Analysts should consider this when deriving recommendations. In certain instances, the relative risk of executing strategies intended to negate negativity may exceed the relative benefit expected.
The second is dissociation and the implications for observed lag. Web analysts are accustomed to observing a very tight temporal link between cause and effect. Deploy an A/A/B test on a heavily trafficked website – and get an answer in a day. Send out an email blast and observe a spike within 4 to 30 hours. Increase SEM spend and see a fairly instant spike. The linkages are very tight.
The linkages are looser on the front end of the customer lifecycle. Months may pass between an initial impression of a brand and the initiation of exploration for a solution. Consumer dissociation has been proven and should be accepted. We’re routinely carpet bombed with impressions for products that we have no interest, need, or want on any given day. It’s not until we’re into curiosity that more effort is made to remember sources.
Analysts may experience dissociation themselves. The efforts of an analyst are frequently geared to what happened during the most recent reporting period. Thought processes of many analysts are focused on predicting what’s next. In somewhat of a curious situation, analysts themselves experience dissociation about consumer dissociation.
The value of the initial negative impression may be simply the privilege of getting into the consideration set later on. Once memory of the negative review fades, that’s when potential sales would kick in. The critical window is right after this initial memory fades, after market presence has been established.
The longer the period of time between awareness and active curiosity, the more opportunity additional factors, such as dissociation, have to intervene. These factors are dirty from a web analytics perspective because they don’t fit nicely into a lag-free cause-effect model.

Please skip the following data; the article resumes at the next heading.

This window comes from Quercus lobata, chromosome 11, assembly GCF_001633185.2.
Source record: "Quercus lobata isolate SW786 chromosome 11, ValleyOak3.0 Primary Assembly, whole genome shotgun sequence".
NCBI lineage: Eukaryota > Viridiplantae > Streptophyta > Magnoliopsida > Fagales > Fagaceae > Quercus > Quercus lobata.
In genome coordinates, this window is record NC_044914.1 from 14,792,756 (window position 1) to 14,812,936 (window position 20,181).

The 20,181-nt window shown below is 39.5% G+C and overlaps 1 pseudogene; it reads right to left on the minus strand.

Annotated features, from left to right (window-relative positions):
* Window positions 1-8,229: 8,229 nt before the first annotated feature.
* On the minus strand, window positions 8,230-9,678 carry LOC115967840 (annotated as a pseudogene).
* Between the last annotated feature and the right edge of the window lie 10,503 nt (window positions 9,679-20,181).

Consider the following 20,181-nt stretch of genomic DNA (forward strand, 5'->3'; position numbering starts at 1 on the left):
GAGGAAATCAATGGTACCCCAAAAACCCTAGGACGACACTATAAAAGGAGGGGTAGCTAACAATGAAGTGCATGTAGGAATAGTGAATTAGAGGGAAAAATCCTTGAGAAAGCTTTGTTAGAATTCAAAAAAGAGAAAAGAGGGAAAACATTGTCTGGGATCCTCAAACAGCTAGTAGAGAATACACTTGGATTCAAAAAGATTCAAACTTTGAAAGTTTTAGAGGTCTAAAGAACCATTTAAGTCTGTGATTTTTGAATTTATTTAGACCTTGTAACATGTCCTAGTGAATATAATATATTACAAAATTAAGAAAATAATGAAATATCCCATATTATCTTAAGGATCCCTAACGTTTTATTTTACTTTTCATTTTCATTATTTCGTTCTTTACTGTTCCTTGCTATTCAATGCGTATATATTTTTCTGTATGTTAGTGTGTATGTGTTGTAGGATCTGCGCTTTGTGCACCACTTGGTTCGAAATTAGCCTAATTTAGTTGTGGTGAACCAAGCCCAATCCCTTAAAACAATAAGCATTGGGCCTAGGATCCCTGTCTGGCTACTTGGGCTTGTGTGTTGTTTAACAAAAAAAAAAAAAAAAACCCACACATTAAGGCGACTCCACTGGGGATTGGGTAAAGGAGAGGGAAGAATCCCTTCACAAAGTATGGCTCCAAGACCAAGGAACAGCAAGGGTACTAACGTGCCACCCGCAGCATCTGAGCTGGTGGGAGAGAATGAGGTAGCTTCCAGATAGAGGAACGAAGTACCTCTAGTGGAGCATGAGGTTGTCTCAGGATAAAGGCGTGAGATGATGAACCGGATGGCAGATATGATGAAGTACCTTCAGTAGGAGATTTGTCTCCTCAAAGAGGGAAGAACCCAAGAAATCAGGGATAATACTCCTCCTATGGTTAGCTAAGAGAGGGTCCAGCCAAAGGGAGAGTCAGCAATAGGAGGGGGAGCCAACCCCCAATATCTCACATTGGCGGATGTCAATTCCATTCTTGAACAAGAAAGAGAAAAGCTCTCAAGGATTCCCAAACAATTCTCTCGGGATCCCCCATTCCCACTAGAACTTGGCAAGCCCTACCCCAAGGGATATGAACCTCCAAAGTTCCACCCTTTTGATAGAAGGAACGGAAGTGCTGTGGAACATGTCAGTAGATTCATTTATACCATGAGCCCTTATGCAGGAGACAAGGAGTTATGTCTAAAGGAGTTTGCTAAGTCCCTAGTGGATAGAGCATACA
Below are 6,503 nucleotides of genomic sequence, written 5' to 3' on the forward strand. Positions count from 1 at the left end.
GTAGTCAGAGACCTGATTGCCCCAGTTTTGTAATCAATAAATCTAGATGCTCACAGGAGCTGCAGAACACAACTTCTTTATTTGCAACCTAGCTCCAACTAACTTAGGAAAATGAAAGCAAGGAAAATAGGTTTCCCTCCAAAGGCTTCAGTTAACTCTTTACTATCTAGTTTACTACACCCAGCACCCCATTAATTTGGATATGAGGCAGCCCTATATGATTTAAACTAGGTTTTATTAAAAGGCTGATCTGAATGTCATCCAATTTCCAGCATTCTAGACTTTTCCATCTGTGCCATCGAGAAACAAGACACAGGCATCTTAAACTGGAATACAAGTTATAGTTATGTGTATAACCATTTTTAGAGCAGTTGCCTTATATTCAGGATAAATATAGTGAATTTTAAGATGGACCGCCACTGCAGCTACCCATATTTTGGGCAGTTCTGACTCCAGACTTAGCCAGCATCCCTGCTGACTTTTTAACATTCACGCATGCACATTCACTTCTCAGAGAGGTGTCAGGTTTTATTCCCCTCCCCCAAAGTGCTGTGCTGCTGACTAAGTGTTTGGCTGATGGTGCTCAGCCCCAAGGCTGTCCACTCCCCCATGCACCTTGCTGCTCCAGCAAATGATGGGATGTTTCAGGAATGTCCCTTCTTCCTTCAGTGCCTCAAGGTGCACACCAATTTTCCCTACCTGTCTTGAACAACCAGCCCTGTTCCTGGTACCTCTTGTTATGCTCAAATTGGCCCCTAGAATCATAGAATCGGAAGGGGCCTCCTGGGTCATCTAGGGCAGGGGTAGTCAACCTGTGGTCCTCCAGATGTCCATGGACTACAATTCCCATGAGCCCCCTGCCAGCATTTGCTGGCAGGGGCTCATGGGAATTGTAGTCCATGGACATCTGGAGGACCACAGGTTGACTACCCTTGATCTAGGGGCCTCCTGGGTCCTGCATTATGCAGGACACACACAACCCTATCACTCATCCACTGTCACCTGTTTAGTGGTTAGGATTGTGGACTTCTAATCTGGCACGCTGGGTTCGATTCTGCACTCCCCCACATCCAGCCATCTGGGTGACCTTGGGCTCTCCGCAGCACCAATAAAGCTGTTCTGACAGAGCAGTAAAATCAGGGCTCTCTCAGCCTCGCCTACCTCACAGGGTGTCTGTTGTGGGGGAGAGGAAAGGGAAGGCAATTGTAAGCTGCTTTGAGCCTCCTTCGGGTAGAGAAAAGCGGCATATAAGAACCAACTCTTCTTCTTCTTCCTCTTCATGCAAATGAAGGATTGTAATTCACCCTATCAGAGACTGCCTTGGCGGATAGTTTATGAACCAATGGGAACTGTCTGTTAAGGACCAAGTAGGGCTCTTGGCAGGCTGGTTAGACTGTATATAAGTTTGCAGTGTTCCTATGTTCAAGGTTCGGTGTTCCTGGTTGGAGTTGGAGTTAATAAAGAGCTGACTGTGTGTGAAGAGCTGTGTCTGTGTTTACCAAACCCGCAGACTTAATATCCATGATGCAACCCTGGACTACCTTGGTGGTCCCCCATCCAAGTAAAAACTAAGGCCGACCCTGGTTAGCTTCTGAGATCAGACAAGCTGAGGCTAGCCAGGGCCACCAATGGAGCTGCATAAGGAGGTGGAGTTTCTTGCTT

The study does not incorporate the role of search engines on memory recall, opening up the third key implication.
Considerable effort has been made to include reviews and customer feedback on websites - including blogs, forums, review sites, YouTube, and so on. These sources are made relevant to marketers by the search engine, through which ancient negative reviews may be discovered or rediscovered. Web analysts may not even be aware of such data because they never actually generate direct clicks to the website. Moreover, conventional #measure twitter wisdom is that such referring sites are irrelevant because they constitute a marginal percentage of traffic to the site, in spite of an existing body of evidence that confirms multichannel effects in traffic sources.
Wishful thinking will not make such loose data sources go away.
This domain of analytics, so-named ‘pre-click’ analysis by Alex Langshur, has traditionally belonged to media buys and demand generation exercises. There are real opportunities here to use pre-click data sources, such as reviews, to forecast future consideration sets and to optimize against them.
Nobody really wants a bad review. This study offers a compelling causal model for explaining why, under very specific circumstances, bad reviews don’t always result in bad sales. It also offers important findings about the role of time and memory at the early portions of pre-click analysis.
I recommend this journal article to members of the Web Analytics Association.
A single copy of the full journal reviewed above is available to members of the Digital Analytics Association. To request a copy, email Shannon Taylor.